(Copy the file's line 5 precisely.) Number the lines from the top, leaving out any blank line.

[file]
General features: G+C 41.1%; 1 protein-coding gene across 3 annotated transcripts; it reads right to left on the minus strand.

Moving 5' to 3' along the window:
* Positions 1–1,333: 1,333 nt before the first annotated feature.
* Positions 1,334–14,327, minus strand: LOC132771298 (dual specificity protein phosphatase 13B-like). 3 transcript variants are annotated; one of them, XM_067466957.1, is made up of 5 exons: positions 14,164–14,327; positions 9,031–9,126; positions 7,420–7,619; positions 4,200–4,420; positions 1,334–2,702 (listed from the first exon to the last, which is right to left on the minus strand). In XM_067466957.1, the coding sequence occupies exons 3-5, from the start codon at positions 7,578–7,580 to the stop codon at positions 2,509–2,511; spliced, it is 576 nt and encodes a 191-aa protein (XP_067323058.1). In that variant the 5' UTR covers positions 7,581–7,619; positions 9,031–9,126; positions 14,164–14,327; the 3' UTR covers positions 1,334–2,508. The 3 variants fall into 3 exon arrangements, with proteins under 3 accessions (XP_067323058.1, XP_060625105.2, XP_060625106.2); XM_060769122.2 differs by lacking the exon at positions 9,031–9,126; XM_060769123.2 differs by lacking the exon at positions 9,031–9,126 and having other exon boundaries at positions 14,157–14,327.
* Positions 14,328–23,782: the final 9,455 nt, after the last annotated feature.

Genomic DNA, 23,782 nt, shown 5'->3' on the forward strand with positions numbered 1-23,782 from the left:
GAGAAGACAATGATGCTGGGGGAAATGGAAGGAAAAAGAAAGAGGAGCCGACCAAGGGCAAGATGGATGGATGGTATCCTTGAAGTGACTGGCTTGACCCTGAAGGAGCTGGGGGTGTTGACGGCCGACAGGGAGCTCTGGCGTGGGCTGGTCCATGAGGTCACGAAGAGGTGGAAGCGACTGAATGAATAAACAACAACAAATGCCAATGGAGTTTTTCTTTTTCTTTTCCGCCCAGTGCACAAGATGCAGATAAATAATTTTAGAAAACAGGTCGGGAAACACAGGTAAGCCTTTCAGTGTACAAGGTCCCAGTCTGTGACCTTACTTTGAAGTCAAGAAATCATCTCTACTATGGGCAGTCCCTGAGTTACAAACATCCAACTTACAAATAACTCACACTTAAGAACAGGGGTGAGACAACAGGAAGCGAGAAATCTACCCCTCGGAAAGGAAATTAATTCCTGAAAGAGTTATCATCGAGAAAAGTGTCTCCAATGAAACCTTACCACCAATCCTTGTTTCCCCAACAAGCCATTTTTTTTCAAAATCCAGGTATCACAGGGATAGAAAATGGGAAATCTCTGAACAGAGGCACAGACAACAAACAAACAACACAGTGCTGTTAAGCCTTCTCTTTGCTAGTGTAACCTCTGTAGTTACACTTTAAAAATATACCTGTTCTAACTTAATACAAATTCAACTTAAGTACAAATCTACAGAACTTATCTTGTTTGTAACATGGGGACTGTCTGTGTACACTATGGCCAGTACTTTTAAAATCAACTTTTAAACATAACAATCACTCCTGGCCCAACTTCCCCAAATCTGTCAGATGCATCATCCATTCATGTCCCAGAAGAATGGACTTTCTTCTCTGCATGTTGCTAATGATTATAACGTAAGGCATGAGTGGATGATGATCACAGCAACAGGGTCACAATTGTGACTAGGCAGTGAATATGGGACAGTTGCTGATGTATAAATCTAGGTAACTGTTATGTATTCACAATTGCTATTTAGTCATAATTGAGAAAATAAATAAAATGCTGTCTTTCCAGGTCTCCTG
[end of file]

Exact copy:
* Positions 14,328–23,782: the final 9,455 nt, after the last annotated feature.